On Holy Water

Along with honoring Saint Balthazar, the church also celebrates one of its moveable feasts today: The Baptism of Our Lord.

Falling on the first Sunday after The Epiphany, The Baptism of Our Lord honors the first recorded calling into ministry that the Gospel accounts have for Jesus. I say “first recorded” because, well, who knows what was going on in that head and heart that led him to the waters of the Jordan that day.

Water rituals are pervasive across religions. Judaism, Islam, Hinduism…all of them involve some sort of washing.

Christianity’s baptismal practice is a riff off of the Jewish cleansing baths. John (who, though Luke claims was Jesus’ cousin, was probably a rival street preacher and wandering prophet, of which there were many in those ancient days) changes the washing practice a bit, invoking repentance as an integral part of it all. The fact that Jesus takes John’s invitation has confounded Christians for thousands of years.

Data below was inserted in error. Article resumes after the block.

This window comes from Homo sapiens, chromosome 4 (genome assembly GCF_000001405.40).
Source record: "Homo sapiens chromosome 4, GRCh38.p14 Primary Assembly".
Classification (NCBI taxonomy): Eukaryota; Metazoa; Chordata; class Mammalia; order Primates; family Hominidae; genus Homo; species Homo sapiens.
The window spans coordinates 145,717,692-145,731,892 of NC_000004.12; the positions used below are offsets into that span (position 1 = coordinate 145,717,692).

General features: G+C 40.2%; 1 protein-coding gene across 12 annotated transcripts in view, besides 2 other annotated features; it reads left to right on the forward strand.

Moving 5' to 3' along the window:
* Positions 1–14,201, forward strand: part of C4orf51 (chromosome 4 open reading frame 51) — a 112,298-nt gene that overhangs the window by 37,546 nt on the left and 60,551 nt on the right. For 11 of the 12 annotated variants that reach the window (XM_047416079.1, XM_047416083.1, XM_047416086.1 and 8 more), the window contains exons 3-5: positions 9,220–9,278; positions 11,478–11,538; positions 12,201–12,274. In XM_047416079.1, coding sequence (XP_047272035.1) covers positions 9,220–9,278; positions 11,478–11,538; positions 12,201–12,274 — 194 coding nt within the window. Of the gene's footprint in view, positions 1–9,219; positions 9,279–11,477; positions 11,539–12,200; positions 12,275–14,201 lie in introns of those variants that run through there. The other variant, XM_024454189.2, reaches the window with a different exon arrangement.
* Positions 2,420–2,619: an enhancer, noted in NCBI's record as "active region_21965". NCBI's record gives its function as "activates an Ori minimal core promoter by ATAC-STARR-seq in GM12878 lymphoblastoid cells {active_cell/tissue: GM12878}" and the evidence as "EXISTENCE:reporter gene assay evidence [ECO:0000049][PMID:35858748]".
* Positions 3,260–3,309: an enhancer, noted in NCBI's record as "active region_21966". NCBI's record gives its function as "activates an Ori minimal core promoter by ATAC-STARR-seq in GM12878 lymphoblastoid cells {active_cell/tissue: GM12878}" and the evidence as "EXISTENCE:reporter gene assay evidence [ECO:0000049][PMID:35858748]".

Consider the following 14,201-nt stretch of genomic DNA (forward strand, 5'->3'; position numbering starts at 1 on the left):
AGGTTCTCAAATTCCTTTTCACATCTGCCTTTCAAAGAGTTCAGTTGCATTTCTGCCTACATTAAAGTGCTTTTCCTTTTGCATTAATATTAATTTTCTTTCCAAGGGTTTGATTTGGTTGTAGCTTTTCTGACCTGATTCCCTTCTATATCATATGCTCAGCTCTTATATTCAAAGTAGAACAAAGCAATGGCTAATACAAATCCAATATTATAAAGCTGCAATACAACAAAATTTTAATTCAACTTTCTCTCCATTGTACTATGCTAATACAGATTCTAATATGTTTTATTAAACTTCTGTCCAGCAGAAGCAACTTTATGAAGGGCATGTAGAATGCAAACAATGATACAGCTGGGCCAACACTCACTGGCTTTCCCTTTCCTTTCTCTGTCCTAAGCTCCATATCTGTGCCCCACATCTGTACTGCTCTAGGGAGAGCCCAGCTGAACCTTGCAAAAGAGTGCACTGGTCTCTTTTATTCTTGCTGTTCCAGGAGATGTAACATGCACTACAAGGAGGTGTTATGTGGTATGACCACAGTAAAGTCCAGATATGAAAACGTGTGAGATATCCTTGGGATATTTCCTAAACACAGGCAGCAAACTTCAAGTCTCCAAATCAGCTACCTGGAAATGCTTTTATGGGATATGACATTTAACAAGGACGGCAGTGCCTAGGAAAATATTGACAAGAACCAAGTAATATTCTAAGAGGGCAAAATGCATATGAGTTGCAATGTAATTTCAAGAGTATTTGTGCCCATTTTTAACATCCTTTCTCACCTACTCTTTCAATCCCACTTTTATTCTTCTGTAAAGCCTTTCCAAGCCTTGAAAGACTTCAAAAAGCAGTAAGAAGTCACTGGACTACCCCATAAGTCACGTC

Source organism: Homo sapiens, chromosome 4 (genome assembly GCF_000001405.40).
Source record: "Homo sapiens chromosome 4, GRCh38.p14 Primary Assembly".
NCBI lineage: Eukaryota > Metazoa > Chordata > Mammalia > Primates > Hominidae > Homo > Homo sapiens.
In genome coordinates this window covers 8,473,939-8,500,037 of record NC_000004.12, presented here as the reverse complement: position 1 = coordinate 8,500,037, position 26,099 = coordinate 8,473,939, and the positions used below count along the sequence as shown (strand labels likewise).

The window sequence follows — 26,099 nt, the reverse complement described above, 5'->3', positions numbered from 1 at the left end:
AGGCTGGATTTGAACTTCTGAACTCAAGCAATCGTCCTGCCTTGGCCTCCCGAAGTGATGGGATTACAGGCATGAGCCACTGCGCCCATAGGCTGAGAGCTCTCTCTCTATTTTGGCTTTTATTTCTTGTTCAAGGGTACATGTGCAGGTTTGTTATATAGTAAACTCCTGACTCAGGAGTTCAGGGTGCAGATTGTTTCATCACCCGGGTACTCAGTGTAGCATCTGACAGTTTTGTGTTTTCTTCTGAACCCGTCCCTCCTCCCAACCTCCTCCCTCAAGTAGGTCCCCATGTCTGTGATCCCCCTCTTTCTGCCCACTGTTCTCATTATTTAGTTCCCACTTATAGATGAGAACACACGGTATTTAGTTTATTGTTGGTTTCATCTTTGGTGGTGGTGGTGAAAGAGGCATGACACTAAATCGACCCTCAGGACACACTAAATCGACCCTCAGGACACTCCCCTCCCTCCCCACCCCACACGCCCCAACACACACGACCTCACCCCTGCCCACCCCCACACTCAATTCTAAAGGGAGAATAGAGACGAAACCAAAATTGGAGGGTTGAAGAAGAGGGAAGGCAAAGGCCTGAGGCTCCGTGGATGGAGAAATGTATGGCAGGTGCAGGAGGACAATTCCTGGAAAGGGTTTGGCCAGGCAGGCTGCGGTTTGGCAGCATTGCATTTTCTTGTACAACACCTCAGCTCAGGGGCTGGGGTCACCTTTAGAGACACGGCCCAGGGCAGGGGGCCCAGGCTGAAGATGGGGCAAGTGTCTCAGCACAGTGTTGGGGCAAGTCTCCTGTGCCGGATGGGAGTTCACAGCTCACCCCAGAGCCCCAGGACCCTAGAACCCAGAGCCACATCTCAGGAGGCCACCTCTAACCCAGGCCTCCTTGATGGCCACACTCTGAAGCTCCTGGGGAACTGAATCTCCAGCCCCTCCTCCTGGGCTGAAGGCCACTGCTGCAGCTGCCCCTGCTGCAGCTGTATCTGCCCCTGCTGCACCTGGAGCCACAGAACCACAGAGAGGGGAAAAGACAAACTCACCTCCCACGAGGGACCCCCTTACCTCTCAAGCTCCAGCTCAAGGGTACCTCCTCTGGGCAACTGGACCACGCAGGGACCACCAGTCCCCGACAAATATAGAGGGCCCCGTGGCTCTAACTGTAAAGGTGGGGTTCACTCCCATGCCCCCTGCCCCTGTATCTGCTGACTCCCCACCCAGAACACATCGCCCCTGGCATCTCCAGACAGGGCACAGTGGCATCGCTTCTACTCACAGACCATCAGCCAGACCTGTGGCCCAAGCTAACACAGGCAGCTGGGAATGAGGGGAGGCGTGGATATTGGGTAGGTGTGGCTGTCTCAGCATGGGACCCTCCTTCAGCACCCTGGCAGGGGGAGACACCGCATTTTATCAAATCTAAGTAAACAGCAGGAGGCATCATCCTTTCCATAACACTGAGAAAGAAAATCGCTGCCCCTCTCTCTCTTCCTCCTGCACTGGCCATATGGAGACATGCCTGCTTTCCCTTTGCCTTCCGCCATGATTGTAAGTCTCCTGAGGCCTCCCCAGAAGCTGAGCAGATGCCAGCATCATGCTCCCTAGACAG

Why does someone who is thought to be sinless need to be baptized?

Rather than give an answer to that question (there are lots of thought trails you could follow there), perhaps it is enough to just say that Jesus, who is made of mostly water and trace elements (like all humanity) needs to wash like the rest of us.

The scene, though, is striking: the source of all creation bathed in the stuff of all creation.

On this Feast the church honors water, forgiveness, a golden thread through all faiths, and the humble bath as being holy.

It’s enough to make you think that, perhaps, all water is holy…

-art by Vladimir Zunuzin

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